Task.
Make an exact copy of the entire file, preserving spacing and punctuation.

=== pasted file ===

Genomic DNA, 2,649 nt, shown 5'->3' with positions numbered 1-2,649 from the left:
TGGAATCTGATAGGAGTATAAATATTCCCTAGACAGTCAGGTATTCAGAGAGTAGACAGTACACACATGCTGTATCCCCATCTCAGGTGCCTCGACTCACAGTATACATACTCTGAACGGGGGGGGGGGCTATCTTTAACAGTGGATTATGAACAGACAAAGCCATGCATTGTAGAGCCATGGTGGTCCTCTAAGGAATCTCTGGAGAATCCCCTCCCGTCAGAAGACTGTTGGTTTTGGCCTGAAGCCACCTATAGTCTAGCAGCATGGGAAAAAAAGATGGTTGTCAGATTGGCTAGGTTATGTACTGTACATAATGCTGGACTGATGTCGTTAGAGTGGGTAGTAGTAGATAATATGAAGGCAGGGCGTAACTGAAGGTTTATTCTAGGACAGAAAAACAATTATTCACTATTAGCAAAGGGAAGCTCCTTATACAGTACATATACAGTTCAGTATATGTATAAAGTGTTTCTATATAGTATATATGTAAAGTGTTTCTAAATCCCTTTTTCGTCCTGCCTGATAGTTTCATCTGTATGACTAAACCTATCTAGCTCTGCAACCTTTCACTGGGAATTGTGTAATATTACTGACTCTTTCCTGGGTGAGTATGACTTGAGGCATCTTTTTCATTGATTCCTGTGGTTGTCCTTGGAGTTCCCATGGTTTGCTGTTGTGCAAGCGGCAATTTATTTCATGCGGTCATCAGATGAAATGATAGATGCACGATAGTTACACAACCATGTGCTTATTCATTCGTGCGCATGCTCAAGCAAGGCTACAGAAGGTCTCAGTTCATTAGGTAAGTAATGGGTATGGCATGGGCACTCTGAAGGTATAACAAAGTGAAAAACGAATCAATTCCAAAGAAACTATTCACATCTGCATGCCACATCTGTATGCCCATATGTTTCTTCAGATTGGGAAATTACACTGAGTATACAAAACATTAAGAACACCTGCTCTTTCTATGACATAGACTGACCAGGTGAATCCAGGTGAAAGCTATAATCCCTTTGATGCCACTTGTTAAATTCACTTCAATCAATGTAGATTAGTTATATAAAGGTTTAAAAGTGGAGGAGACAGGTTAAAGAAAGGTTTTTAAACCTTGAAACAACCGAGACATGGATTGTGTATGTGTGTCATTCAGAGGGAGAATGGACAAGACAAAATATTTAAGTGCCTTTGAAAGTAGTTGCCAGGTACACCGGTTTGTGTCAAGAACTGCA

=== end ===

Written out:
Genomic DNA, 2,649 nt, shown 5'->3' with positions numbered 1-2,649 from the left:
TGGAATCTGATAGGAGTATAAATATTCCCTAGACAGTCAGGTATTCAGAGAGTAGACAGTACACACATGCTGTATCCCCATCTCAGGTGCCTCGACTCACAGTATACATACTCTGAACGGGGGGGGGGGCTATCTTTAACAGTGGATTATGAACAGACAAAGCCATGCATTGTAGAGCCATGGTGGTCCTCTAAGGAATCTCTGGAGAATCCCCTCCCGTCAGAAGACTGTTGGTTTTGGCCTGAAGCCACCTATAGTCTAGCAGCATGGGAAAAAAAGATGGTTGTCAGATTGGCTAGGTTATGTACTGTACATAATGCTGGACTGATGTCGTTAGAGTGGGTAGTAGTAGATAATATGAAGGCAGGGCGTAACTGAAGGTTTATTCTAGGACAGAAAAACAATTATTCACTATTAGCAAAGGGAAGCTCCTTATACAGTACATATACAGTTCAGTATATGTATAAAGTGTTTCTATATAGTATATATGTAAAGTGTTTCTAAATCCCTTTTTCGTCCTGCCTGATAGTTTCATCTGTATGACTAAACCTATCTAGCTCTGCAACCTTTCACTGGGAATTGTGTAATATTACTGACTCTTTCCTGGGTGAGTATGACTTGAGGCATCTTTTTCATTGATTCCTGTGGTTGTCCTTGGAGTTCCCATGGTTTGCTGTTGTGCAAGCGGCAATTTATTTCATGCGGTCATCAGATGAAATGATAGATGCACGATAGTTACACAACCATGTGCTTATTCATTCGTGCGCATGCTCAAGCAAGGCTACAGAAGGTCTCAGTTCATTAGGTAAGTAATGGGTATGGCATGGGCACTCTGAAGGTATAACAAAGTGAAAAACGAATCAATTCCAAAGAAACTATTCACATCTGCATGCCACATCTGTATGCCCATATGTTTCTTCAGATTGGGAAATTACACTGAGTATACAAAACATTAAGAACACCTGCTCTTTCTATGACATAGACTGACCAGGTGAATCCAGGTGAAAGCTATAATCCCTTTGATGCCACTTGTTAAATTCACTTCAATCAATGTAGATTAGTTATATAAAGGTTTAAAAGTGGAGGAGACAGGTTAAAGAAAGGTTTTTAAACCTTGAAACAACCGAGACATGGATTGTGTATGTGTGTCATTCAGAGGGAGAATGGACAAGACAAAATATTTAAGTGCCTTTGAAAGTAGTTGCCAGGTACACCGGTTTGTGTCAAGAACTGCA